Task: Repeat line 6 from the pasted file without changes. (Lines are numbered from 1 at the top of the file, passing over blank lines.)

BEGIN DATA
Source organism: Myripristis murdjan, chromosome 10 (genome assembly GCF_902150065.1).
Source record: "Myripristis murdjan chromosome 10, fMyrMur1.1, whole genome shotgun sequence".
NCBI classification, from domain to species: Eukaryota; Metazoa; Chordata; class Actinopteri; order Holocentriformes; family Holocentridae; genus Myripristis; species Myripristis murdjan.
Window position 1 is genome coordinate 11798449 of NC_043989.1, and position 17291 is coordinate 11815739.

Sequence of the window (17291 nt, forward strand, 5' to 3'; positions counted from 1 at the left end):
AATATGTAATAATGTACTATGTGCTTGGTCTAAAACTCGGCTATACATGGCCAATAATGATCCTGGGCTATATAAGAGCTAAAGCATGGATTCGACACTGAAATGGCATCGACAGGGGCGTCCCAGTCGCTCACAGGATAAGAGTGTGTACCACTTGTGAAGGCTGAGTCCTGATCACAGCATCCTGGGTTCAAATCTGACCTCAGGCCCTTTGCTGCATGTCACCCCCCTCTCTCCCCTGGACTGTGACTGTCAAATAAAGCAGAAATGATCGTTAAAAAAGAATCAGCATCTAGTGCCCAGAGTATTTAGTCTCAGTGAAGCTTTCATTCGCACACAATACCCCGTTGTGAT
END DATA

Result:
AATATGTAATAATGTACTATGTGCTTGGTCTAAAACTCGGCTATACATGGCCAATAATGATCCTGGGCTATATAAGAGCTAAAGCATGGATTCGACACTGAAATGGCATCGACAGGGGCGTCCCAGTCGCTCACAGGATAAGAGTGTGTACCACTTGTGAAGGCTGAGTCCTGATCACAGCATCCTGGGTTCAAATCTGACCTCAGGCCCTTTGCTGCATGTCACCCCCCTCTCTCCCCTGGACTGTGACTGTCAAATAAAGCAGAAATGATCGTTAAAAAAGAATCAGCATCTAGTGCCCAGAGTATTTAGTCTCAGTGAAGCTTTCATTCGCACACAATACCCCGTTGTGAT